Til he cam to his chambre of parementz269

  270 Thereas they sownen270 diverse instrumentz

  That it is lik an hevene for to heere.

  Now dauncen lusty272 Venus children deere,

  For in the Fissh273 hir lady sat ful hye,

  And looketh on hem with a freendly eye.

  275 This noble king is set upon his trone;

  This straunge276 knight is fet to him ful soone,

  And on the daunce he gooth with Canacee.

  Here is the revel and the jolitee

  That is nat able a dul man to devise279!

  280 He moste han knowen love and his28
0 servise,

  And been a festlich281 man, as fressh as May,

  That sholde yow devisen swich array.

  Who koude telle yow the forme of daunces

  So unkouthe284, and swiche fresshe contenaunces,

  285 Swich subtil looking and dissimulinges285,

  For drede of jalous mennes aperceivinges286?

  No man but Launcelot, and he is deed.

  Therfore I passe of288 al this lustiheed;

  I seye namoore, but in this jolynesse289

  290 I lete hem, til men to the soper dresse290.

  The stiward biddeth spices for to hie,

  And eek the win, in al this melodye.

  The usshers293 and the squiers been ygon;

  The spices and the win is come anon.

  295 They ete and drinke, and whan this hadde an ende,

  Unto the temple, as reson was296, they wende.

  The service doon, they soupen297 al by day.

  What nedeth yow rehercen298 hir array?

  Ech man woot wel, that a kinges feste

  300 ath plentee to300 the meeste and to the leeste,

  And deintees mo than been in my knowing.

  At after-soper gooth this noble king

  To seen this hors of bras, with al a route303

  Of lordes and of ladies him aboute.

  305 Swich wondring was ther on this hors of bras

  That, sin the grete sege of Troye was,

  Theras307 men wondreden on an hors also,

  Ne was ther swich a wondring as was tho308.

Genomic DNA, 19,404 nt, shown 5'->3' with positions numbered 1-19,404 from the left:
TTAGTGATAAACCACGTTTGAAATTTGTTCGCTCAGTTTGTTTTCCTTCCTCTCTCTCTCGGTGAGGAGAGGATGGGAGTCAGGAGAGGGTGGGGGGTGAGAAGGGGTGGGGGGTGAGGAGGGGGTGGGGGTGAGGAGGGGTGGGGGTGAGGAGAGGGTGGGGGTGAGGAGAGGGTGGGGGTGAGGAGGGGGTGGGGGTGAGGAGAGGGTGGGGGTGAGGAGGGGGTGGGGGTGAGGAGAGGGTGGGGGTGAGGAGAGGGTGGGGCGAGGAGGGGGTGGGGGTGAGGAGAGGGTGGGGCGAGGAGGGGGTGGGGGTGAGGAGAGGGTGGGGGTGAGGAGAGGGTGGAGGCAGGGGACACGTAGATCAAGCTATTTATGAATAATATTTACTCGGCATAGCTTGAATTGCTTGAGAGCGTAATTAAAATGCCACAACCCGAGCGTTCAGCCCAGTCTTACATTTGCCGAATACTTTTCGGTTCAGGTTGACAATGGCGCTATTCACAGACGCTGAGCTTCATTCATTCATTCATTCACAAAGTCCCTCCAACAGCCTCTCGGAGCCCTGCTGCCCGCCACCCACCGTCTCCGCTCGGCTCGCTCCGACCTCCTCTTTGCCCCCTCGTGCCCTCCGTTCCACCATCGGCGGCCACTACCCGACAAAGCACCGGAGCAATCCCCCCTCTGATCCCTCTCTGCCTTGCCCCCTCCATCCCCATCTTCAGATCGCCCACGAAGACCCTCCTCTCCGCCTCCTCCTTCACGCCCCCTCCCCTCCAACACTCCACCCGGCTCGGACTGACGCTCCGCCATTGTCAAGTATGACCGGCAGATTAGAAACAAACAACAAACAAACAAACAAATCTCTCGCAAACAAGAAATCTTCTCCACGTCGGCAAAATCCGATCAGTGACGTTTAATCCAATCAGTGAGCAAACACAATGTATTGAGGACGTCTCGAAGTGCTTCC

But finally, the king axeth this knight

  310 The vertu310 of this courser and the might,

  And preyed him to telle his governaunce311.

  This hors anon bigan to trippe312 and daunce,

  Whan that this knight leide hand upon his reine,

  And seide, ‘Sire, ther is namoore to seyne

  315 But, whan yow list to riden anywhere,

  Ye moten316 trille a pin stant in his ere,

  Which I shal telle yow bitwix us two.

  Ye mote nempne318 him to what place also,

  Or to what contree, that yow list to ride.

  320 And whan ye come theras yow list abide320,

  Bid him descende, and trille another pin –

  For therinne lith th’effect of al the gin322 –

  And he wol doun descende and doon youre wille.

  And in that place he wol abiden stille;

  325 Though al the world the contrarye hadde yswore325,

  He shal nat thennes be ydrawe326 nor bore.

  Or if yow liste bidde him thennes gon,

  Trille this pin, and he wol vanisshe anon

  Out of the sighte of every maner wight329,

  330 And come again, be it by day or night,

  Whan that yow list to clepen331 him agein

  In swich a gise332 as I shal to yow seyn

  Bitwixen yow and me, and that ful soone.

  Ride whan yow lust; ther is namoore334 to doone.’

  335 Enformed whan the king was of335 that knight,

  And hath conceived in his wit336 aright